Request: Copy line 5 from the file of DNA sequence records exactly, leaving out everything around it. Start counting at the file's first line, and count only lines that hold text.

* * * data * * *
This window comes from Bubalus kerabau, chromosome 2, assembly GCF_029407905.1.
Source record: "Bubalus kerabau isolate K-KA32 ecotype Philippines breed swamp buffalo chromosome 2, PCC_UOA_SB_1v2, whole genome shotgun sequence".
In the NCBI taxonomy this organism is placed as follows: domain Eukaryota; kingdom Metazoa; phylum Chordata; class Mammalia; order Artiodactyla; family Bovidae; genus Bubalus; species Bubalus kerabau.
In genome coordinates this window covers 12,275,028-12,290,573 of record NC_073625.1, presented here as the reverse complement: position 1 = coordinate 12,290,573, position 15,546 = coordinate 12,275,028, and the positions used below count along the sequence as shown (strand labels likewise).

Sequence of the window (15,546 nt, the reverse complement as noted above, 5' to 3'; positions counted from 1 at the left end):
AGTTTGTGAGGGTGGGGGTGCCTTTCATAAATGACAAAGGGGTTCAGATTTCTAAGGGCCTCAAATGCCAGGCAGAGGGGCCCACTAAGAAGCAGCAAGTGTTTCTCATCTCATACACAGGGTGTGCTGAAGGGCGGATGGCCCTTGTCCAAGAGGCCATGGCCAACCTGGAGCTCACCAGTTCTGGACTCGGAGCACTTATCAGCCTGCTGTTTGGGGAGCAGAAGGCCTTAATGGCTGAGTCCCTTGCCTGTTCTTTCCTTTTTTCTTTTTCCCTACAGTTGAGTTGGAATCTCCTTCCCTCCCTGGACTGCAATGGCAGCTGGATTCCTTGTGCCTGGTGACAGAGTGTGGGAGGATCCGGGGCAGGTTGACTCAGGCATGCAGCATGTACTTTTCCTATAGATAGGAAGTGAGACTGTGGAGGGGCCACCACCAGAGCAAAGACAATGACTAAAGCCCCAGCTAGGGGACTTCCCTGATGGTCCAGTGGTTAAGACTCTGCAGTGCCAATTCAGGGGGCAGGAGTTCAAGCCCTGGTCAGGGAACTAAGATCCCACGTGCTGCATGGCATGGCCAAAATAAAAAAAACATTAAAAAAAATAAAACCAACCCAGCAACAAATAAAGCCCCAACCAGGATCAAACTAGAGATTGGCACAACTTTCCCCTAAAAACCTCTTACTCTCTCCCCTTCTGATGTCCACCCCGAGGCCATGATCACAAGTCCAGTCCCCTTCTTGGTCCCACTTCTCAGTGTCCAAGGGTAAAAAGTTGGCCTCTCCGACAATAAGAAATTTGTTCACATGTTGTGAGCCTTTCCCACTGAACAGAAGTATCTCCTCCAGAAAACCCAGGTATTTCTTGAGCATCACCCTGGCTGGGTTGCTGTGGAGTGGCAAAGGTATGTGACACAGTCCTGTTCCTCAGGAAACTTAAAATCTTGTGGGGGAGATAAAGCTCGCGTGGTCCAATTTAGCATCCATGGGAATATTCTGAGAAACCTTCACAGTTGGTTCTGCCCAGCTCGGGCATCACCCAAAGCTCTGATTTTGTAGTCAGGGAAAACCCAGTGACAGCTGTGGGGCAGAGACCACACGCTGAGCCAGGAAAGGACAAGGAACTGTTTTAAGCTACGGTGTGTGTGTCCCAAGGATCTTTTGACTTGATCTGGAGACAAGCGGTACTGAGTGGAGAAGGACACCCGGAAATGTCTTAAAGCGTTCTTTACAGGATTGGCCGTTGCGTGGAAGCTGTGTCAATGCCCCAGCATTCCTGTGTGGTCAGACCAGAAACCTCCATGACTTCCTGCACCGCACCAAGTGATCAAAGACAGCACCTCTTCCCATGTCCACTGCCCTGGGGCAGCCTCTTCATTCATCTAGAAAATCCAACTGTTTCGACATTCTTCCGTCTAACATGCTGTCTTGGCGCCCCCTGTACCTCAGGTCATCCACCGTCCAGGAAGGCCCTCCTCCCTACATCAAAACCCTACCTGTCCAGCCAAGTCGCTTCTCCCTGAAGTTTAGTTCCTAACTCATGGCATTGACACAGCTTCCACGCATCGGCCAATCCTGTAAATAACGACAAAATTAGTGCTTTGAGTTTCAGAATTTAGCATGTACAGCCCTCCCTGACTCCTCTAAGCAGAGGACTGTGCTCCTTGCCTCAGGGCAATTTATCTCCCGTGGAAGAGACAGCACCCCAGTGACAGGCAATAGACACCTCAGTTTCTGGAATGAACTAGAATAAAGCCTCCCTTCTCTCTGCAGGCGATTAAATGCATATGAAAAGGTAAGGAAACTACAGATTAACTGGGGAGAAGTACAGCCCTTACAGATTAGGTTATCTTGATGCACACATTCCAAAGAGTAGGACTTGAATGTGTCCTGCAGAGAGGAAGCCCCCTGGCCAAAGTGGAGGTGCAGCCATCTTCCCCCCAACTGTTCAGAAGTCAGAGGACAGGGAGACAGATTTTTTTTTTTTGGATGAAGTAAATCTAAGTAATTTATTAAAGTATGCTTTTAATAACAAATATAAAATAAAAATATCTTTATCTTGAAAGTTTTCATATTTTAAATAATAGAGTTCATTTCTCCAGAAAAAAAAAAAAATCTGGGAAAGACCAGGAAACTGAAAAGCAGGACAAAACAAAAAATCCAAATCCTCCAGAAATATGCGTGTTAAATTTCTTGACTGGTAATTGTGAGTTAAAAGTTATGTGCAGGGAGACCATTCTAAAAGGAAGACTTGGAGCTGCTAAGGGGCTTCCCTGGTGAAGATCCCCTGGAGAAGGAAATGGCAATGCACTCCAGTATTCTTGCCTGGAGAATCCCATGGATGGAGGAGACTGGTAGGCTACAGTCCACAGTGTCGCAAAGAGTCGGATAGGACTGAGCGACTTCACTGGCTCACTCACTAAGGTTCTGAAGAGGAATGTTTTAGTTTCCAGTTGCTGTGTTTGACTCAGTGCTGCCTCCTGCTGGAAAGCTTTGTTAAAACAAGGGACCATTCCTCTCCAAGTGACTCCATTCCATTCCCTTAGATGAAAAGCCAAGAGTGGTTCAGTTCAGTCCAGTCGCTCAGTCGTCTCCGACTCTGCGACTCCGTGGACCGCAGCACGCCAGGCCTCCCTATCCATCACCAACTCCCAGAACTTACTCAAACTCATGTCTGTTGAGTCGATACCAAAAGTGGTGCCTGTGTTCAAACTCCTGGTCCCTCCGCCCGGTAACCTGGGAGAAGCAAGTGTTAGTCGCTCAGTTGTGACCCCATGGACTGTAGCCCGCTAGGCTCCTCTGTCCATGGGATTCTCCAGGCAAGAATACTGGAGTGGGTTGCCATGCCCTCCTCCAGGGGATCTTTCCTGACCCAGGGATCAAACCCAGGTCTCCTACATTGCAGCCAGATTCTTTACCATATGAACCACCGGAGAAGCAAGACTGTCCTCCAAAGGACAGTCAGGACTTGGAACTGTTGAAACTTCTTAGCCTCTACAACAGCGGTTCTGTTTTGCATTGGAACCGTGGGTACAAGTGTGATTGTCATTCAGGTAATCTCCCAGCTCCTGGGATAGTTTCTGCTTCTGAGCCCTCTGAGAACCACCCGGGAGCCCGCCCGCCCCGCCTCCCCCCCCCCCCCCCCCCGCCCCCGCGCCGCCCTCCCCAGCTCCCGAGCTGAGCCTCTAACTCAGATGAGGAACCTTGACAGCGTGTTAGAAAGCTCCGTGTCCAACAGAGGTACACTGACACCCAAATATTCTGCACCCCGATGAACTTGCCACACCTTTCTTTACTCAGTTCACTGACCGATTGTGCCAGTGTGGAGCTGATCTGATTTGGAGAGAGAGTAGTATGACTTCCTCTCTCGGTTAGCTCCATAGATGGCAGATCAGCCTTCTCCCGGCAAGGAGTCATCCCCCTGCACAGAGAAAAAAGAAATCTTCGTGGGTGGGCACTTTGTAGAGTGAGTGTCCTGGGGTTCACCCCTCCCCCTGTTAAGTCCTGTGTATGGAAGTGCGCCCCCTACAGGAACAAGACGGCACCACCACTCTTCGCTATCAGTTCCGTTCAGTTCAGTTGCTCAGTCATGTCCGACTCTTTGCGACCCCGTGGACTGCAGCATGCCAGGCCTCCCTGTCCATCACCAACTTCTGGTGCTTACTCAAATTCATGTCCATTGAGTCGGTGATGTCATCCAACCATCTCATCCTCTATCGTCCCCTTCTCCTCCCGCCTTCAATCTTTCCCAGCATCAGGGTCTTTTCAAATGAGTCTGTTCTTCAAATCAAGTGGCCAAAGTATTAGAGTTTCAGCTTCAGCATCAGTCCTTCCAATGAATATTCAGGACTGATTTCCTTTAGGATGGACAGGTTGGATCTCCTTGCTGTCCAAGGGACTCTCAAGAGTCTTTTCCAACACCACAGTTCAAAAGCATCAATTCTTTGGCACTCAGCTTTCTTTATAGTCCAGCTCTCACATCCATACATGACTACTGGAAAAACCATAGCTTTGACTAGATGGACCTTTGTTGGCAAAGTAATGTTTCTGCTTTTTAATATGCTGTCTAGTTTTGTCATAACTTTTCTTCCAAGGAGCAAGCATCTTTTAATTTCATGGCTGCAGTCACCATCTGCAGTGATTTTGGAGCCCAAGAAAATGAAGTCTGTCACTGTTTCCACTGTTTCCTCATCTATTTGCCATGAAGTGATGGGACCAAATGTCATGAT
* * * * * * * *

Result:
Sequence of the window (15,546 nt, the reverse complement as noted above, 5' to 3'; positions counted from 1 at the left end):